The gloriously cute black queer prom story you never knew you needed. Liz has to become prom queen in order to get a scholarship and attend her dream college. This is difficult enough since she's black, poor, awkward, and not remotely one of the cool kids in her rich, white town. Even worse, she starts to fall in love with a girl who's openly queer. But can she admit it to her conservative classmates with the crown and the scholarship on the line? And will her girlfriend accept her staying closeted? Great for fans of Red, White, and Royal Blue and Dumplin'.
I haven't read much YA the past few years- it takes something special for me to pick up a YA novel. But the audio of You Should See Me in a Crown gave me the equivalent of driveway moments on my runs (okay, I just kept running so I could listen more). With dynamic, multifaceted characters, a distinctive voice, and a swoon-worthy prom love story, this novel has it all. Better yet? The strong friendships, family relationships, and romances are both quirkily real and heartwarming.
Becky Albertalli meets Jenny Han in a smart, hilarious, black girl magic, own voices rom-com by a staggeringly talented new writer. Liz Lighty has always believed she's too black, too poor, too awkward to shine in her small, rich, prom-obsessed midwestern town. But it's okay -- Liz has a plan that will get her out of Campbell, Indiana, forever: attend the uber-elite Pennington College, play in their world-famous orchestra, and become a doctor.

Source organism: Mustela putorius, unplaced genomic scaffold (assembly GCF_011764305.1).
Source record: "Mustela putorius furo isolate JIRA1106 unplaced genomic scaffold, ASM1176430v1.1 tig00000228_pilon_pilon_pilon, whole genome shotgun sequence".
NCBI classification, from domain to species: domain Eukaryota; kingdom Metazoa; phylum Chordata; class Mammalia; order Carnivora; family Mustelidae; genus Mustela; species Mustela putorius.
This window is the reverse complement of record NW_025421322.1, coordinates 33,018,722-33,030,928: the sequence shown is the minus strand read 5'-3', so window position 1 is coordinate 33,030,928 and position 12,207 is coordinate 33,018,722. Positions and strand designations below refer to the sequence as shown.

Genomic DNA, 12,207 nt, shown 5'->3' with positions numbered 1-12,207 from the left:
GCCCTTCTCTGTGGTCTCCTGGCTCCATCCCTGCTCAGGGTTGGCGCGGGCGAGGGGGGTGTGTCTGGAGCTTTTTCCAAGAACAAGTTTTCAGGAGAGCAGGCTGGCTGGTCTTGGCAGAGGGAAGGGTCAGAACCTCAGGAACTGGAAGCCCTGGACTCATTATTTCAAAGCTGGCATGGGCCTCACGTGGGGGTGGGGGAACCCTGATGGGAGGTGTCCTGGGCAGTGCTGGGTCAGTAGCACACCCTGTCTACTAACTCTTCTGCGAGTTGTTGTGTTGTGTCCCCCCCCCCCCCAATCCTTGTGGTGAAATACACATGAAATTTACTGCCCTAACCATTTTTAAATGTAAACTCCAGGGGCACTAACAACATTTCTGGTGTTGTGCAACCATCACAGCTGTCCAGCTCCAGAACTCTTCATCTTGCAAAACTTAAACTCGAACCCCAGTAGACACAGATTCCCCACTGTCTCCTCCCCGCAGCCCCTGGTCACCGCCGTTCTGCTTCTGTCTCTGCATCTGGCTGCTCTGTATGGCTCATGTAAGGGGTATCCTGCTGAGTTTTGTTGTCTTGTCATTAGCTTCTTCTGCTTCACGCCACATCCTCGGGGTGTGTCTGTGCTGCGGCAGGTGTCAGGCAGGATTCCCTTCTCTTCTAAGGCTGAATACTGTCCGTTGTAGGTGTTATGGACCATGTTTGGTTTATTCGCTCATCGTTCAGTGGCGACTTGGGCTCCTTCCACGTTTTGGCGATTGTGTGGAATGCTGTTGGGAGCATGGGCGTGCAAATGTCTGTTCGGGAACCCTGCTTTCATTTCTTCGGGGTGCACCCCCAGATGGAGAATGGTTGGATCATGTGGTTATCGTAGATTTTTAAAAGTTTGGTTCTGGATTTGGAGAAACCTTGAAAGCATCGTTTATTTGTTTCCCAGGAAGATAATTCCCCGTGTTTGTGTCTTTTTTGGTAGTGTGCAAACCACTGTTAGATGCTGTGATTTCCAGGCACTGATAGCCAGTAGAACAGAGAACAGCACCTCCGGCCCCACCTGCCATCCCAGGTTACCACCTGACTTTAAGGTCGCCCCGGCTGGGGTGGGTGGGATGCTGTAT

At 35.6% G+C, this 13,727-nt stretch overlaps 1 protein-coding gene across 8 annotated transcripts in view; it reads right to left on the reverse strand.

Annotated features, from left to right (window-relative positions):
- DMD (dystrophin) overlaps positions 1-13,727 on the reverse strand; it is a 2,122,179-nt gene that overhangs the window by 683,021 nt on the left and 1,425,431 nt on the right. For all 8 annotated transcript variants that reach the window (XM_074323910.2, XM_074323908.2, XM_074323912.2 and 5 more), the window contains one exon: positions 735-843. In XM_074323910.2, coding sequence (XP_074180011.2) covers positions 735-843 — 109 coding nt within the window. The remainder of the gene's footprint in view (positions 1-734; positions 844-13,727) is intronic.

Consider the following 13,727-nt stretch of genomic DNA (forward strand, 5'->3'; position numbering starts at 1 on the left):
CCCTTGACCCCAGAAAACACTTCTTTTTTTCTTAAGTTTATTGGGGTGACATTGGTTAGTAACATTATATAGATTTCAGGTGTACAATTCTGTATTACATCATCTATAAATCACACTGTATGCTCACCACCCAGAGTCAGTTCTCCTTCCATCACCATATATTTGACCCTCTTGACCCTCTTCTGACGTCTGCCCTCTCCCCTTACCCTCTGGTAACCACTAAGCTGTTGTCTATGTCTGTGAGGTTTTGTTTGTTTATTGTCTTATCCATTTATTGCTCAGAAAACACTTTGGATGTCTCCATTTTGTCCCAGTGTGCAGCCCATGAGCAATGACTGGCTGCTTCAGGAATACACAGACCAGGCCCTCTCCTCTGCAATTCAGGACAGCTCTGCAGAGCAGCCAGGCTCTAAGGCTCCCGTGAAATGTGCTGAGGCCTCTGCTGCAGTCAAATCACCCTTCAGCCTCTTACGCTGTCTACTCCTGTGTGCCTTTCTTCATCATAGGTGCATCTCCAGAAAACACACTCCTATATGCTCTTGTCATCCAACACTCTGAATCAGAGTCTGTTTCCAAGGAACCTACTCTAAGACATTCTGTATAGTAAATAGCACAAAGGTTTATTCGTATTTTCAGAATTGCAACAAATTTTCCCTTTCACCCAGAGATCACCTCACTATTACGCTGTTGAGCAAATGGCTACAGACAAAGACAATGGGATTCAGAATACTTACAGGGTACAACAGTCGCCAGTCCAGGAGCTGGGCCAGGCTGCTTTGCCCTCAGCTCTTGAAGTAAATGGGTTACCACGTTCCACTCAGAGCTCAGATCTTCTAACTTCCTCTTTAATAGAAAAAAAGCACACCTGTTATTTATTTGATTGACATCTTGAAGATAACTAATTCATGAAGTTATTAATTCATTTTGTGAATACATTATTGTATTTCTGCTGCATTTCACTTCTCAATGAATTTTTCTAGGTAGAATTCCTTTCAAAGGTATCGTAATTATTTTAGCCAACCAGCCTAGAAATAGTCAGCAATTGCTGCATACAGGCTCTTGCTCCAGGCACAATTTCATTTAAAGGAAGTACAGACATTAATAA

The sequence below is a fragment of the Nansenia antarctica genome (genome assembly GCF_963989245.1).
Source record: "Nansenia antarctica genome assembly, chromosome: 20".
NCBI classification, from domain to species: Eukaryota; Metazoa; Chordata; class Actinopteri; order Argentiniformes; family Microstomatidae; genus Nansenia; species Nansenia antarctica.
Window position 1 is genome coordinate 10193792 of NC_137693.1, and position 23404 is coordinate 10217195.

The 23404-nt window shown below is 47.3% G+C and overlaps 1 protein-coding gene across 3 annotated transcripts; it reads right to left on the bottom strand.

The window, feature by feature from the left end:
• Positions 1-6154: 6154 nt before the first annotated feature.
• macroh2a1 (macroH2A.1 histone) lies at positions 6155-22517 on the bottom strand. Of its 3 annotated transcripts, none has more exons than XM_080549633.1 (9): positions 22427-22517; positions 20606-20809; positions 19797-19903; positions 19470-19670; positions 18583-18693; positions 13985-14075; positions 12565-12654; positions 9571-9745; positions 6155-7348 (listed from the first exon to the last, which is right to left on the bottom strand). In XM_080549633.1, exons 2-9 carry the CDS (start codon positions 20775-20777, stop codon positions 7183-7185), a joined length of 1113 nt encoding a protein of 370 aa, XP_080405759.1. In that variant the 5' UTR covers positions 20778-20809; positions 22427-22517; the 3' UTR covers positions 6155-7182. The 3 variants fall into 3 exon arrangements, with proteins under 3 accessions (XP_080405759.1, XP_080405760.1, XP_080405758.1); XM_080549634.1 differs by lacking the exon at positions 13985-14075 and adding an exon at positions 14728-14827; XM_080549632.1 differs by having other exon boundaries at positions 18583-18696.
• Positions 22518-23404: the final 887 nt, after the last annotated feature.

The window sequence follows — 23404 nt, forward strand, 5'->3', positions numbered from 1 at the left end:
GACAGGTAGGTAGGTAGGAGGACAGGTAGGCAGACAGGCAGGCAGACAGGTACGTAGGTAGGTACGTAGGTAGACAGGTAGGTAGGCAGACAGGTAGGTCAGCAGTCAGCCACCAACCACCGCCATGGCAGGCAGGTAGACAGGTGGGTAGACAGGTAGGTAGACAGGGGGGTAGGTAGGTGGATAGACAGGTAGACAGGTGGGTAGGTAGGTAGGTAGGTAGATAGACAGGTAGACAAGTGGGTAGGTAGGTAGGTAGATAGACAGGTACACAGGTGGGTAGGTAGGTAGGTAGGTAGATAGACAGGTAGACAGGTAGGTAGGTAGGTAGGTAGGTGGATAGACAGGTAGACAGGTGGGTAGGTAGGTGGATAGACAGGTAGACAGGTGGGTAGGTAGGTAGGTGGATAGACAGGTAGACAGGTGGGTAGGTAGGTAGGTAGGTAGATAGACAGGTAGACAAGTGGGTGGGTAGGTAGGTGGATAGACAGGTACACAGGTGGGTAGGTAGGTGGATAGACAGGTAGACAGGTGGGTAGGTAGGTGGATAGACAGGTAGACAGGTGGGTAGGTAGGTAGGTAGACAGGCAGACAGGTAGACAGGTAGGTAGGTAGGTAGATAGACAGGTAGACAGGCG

But when the financial aid she was counting on unexpectedly falls through, Liz's plans come crashing down . . . until she's reminded of her school's scholarship for prom king and queen. There's nothing Liz wants to do less than endure a gauntlet of social media trolls, catty competitors, and humiliating public events, but despite her devastating fear of the spotlight she's willing to do whatever it takes to get to Pennington.
The only thing that makes it halfway bearable is the new girl in school, Mack. She's smart, funny, and just as much of an outsider as Liz. But Mack is also in the running for queen. Will falling for the competition keep Liz from her dreams . . . or make them come true?
About the Author
Leah Johnson is a writer, editor and eternal Midwesterner, currently moonlighting as a New Yorker. She is a graduate of Indiana University and Sarah Lawrence College, where she received her MFA in fiction writing, and currently teaches in their undergraduate writing program. When she’s not writing, you can usually find her on Twitter, ranting about pop culture and politics. You Should See Me in a Crown is her first novel.